Blog Directory CineVerse: CineVersary: The Wild Bunch hits middle age

CineVersary: The Wild Bunch hits middle age

Wednesday, September 16, 2009

The Sergio Leone spaghetti westerns that featured “man with no name” Clint Eastwood had style. The John Ford old West epics that starred John “The Duke” Wayne had stories and characters of substance. 

But Sam Peckinpah’s classic 1969 western “The Wild Bunch”--released 40 years ago--tops them all when it comes to pure, pulse-pounding blood and guts.

And there’s plenty of blood spilled and splattered throughout this flick, restored in the 1990s in a bountiful director’s cut that adds several extra minutes to the picture—lending color and texture to the characters and situations.

William Holden, Ernest Borgnine, Warren Oates and Robert Ryan give outstanding performances as a band of elder outlaws who, knowing their time has passed and they can’t outpace the law forever, aim to go out in a blaze of blood-soaked glory and take a lot of bad hombres with them.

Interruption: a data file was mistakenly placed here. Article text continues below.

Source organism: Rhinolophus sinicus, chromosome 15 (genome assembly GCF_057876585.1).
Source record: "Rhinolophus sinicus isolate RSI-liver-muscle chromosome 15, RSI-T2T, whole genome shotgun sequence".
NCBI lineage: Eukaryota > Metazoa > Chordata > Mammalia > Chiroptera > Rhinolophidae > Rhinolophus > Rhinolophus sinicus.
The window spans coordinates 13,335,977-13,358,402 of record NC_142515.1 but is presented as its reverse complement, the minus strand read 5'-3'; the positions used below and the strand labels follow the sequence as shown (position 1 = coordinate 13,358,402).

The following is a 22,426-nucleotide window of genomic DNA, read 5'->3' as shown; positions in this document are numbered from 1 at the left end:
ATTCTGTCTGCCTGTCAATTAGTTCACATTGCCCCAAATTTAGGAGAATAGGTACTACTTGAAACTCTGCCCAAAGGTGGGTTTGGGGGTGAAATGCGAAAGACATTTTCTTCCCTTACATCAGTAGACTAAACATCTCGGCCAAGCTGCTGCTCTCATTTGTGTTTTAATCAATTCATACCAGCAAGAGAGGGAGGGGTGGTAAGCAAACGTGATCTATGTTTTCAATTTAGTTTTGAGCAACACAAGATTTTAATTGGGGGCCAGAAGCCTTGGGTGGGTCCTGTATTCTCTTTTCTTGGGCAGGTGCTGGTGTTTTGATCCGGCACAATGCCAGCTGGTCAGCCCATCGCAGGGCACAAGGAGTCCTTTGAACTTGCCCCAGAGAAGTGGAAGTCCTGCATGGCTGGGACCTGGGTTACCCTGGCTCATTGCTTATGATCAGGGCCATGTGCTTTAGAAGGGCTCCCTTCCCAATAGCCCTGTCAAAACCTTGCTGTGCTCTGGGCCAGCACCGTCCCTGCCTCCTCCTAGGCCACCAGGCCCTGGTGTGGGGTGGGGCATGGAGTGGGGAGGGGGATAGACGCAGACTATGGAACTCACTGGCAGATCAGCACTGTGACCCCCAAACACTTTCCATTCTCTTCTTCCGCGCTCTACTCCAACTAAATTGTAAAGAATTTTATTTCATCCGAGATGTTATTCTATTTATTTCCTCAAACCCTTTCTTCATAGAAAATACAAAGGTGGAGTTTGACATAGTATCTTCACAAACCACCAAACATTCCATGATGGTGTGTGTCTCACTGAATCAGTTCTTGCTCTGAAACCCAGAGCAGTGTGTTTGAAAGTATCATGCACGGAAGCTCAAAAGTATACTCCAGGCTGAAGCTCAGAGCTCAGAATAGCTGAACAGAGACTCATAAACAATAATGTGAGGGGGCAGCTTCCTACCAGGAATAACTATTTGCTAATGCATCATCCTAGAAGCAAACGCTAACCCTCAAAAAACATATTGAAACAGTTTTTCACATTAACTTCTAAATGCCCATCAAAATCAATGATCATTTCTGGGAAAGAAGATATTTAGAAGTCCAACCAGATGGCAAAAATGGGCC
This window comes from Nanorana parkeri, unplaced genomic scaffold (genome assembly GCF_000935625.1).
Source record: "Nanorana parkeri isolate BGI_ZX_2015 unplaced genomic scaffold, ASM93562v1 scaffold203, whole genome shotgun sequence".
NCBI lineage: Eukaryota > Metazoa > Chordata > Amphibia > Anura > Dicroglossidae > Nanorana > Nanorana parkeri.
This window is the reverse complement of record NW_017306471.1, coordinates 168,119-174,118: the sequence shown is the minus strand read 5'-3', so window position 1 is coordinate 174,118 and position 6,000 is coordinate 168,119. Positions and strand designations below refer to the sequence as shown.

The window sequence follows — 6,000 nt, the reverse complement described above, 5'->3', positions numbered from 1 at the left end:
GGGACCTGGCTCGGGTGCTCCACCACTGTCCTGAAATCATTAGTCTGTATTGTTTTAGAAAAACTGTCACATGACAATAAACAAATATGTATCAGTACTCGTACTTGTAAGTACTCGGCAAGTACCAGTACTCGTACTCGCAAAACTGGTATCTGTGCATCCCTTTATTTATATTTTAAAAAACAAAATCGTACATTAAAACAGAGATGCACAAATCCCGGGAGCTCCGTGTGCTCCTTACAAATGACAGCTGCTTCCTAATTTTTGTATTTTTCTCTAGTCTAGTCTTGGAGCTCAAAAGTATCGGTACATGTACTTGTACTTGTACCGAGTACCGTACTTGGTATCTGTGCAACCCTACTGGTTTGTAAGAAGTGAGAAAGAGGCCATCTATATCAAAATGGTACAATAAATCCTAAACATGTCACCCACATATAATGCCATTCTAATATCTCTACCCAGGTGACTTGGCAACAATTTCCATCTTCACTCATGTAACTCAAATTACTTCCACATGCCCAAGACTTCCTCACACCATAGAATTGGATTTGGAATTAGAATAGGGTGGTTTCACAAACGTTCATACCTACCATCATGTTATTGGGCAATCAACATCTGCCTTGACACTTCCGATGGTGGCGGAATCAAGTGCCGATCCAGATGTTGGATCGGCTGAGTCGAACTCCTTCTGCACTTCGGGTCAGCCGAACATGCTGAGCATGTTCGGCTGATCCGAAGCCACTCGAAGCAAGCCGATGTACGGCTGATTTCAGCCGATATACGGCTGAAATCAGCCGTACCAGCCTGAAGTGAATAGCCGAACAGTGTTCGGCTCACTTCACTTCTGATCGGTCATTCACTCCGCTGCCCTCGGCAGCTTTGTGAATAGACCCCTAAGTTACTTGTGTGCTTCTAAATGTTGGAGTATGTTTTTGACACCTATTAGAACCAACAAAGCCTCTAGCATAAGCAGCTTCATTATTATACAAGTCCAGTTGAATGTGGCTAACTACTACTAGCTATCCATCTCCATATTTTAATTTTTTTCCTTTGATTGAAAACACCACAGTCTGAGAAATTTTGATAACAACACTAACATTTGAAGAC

Visually innovative for its unique editing style and slow-motion sequences of ultraviolent gunplay, “The Wild Bunch” is memorable as perhaps the last truly great big-screen western of the 20th Century.

CineVerse discussed "The Wild Bunch" last December and garnered an inspired, shrewd discourse and analysis on this western from members. To hear that discussion, click here. To read more about "The Wild Bunch," check out our "Reflections" handout on the movie by clicking here.

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